Were you hesitant to do the first X-Men? I know you worked with Bryan Singer on Apt Pupil, but comic-book movies were in a bad place then, following a Batman movie no one liked.

That’s true, yeah.

I know Bryan Singer had a vision for the film. But it was different then.

Well, he persuaded me. X-Men was about something. Superman isn’t really about anything. It’s a joke. The nerd changes his underpants and becomes a Superman. That’s James Bond: “Shaken, not stirred,” silly, stupid, British twit… and then, Action Man! But X-Men is about the problems of being a mutant. And we’ve all felt we’re mutants on occasion. So, that was the hook for me. And don’t forget, I didn’t have to sign to do anymore than one; I’m just doing a movie.

And now you have to sign multi-film deals.

So, it wasn’t that big of an adventure. Well, it was a very good job, but I never had to think, Oh, do I want to do this for the next 10 years? It was just a one-off movie.

I think that first X-Men movie being so well received is a big reason where we are now with superhero movies.

Well, that’s very interesting, yeah. That’s Bryan’s contribution to cinema, it’s amazing.

Last time we spoke was before the first Hobbit movie. On same-sex marriage, you said, “It will all row forward, and, in a few years’ time, we will all be wondering what the fuss was about.” Now, three years later, you’re right. Everything is different. I know, personally, you use the word “indifferent” toward marriage…

Personally, I don’t want to get married. That’s not the point what I want, it’s what somebody might want. If a man and woman live together, they don’t have to get married, there’s no obligation. They may not want to, but if they want to, of course they can. That seems to me such an obvious principle that couldn’t be denied for much longer. And was accepted by so many people in this country, eventually it would happen. But there will be some residual resistance, then it will be a forgotten issue.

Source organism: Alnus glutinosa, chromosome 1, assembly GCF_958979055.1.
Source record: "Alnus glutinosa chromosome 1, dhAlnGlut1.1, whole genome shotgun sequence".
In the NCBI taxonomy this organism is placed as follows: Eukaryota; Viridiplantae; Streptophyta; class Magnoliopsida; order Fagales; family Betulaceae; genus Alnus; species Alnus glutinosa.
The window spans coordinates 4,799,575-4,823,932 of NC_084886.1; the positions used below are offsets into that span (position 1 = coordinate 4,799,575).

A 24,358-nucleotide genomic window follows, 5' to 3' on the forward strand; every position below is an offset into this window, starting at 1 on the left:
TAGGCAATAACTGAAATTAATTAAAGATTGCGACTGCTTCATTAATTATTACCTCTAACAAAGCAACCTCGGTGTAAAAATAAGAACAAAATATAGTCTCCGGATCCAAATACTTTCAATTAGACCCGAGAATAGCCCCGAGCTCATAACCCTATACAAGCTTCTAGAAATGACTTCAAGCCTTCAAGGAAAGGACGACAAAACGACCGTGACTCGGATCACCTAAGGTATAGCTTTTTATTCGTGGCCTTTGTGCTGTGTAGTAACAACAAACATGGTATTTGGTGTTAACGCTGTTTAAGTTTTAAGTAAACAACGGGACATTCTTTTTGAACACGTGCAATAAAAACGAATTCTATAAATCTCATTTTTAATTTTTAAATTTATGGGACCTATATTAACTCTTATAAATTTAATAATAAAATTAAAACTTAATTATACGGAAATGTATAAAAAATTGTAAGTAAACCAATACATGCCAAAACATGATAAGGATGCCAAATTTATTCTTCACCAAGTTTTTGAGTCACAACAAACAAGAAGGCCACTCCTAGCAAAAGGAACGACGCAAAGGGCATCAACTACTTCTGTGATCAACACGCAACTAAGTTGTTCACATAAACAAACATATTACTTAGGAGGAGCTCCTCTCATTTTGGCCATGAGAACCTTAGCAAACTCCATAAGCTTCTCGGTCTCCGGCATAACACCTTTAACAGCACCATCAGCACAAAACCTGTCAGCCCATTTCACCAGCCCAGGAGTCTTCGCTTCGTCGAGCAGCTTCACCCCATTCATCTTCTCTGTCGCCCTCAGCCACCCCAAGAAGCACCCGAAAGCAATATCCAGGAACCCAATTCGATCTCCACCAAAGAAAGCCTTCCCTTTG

You might poo-poo this, but I think you’ve played a big role. You are Magneto and Gandalf and have always been open about who you are. That means a lot to a lot of people.

Yeah, well, anyone who has ever spoken about being gay, or said that they are gay, have contributed. My contribution has been publicized and it reaches out further, so to that extent, yes. But it’s not crucial, I wouldn’t think. But it’s part of the efforts, part of the growing awareness. But I would say that the X-Men movies as a whole, as a conceit, as an idea, are part of the particular process… and being in And the Band Played On, you know they couldn’t find an American actor to play the part? They didn’t want to be sullied by the idea that they could convincingly be gay.

Mike Ryan has written for The Huffington Post, Wired, Vanity Fair and New York magazine. He is senior entertainment writer at Uproxx. You can contact him directly on Twitter.